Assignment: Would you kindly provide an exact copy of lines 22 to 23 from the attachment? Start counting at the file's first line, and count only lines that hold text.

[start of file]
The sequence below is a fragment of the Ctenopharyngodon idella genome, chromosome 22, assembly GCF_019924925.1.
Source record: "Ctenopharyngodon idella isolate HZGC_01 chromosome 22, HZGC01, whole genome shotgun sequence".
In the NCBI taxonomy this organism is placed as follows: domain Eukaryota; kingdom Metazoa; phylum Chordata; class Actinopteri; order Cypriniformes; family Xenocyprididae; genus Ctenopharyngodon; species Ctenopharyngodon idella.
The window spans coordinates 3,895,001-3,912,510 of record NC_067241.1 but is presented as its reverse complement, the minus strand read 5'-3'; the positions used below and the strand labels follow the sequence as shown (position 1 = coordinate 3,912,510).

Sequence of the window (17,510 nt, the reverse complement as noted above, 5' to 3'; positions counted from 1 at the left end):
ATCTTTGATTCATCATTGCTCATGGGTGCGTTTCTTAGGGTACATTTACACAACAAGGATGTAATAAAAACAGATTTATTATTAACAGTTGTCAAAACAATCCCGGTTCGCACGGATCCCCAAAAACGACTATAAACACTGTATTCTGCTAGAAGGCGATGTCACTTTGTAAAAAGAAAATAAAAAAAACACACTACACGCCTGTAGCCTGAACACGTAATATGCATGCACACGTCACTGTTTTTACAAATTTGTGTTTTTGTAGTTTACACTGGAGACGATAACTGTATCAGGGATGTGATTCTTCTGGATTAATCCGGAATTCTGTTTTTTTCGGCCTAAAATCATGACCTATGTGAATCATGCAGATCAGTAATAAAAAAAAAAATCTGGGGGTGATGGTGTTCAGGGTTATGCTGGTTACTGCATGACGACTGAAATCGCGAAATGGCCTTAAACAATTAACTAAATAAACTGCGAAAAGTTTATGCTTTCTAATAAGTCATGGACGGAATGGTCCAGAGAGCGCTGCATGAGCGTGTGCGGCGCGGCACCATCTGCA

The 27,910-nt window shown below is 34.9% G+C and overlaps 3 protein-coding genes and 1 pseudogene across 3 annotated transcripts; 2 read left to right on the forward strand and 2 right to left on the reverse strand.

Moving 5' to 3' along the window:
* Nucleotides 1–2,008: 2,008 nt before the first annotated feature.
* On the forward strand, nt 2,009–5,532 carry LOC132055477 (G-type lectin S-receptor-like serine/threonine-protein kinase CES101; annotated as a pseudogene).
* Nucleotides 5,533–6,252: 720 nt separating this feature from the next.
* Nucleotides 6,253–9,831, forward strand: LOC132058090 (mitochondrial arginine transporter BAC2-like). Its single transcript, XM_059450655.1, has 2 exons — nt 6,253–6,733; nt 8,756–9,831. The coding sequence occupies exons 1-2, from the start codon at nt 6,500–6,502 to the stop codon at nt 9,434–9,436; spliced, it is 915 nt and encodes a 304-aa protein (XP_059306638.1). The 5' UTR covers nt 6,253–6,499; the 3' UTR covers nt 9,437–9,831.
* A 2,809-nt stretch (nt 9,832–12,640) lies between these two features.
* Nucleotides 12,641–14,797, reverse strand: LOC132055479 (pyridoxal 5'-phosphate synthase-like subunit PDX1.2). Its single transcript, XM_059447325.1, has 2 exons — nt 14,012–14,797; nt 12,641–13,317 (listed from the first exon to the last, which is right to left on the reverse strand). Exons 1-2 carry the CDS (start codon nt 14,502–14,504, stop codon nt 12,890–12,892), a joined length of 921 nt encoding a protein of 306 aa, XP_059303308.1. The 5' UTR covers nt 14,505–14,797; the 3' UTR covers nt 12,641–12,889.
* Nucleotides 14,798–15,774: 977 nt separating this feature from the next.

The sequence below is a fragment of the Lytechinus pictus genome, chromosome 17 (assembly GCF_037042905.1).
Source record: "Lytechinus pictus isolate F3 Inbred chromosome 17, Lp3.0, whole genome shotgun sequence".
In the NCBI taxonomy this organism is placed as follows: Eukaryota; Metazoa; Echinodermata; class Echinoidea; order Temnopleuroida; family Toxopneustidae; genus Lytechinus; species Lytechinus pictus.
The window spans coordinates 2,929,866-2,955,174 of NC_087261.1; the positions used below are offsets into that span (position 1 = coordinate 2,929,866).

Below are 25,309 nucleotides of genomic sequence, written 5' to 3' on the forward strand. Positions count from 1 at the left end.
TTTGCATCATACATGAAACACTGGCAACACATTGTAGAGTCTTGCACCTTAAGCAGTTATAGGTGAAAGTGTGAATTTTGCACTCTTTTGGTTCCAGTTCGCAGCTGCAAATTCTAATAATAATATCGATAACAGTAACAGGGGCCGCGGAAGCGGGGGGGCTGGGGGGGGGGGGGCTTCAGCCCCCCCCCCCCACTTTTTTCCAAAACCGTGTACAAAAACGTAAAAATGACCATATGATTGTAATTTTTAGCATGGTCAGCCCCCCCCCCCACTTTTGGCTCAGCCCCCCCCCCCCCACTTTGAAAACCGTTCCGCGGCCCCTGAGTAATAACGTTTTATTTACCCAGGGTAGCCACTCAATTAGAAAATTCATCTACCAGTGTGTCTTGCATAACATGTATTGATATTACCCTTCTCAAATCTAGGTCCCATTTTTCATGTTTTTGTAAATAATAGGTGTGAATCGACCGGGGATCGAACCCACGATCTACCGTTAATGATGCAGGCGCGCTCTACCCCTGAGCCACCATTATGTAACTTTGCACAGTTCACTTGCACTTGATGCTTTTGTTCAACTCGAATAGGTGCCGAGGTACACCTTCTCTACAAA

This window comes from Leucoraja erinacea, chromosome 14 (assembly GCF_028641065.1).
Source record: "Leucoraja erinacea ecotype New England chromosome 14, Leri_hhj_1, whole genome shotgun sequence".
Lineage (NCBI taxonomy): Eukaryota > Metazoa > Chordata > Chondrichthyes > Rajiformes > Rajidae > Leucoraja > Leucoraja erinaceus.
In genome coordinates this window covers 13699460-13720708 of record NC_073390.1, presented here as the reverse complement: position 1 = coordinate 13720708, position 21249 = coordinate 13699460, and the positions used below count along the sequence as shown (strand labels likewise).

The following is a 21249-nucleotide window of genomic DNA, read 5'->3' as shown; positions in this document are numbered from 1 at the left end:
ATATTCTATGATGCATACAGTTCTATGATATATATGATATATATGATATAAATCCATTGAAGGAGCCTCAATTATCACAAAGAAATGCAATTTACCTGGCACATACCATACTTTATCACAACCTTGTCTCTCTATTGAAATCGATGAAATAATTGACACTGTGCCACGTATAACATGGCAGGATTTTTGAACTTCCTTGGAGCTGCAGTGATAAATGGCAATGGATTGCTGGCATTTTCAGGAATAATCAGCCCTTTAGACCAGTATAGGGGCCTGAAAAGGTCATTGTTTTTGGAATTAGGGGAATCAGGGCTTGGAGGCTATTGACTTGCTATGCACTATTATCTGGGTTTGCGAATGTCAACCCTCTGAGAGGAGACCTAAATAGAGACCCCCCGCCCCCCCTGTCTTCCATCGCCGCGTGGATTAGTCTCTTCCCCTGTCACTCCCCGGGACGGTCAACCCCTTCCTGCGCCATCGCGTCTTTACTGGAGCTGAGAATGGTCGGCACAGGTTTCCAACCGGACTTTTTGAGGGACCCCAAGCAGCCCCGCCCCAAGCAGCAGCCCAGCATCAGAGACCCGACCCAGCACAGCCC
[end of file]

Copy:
This window comes from Leucoraja erinacea, chromosome 14 (assembly GCF_028641065.1).
Source record: "Leucoraja erinacea ecotype New England chromosome 14, Leri_hhj_1, whole genome shotgun sequence".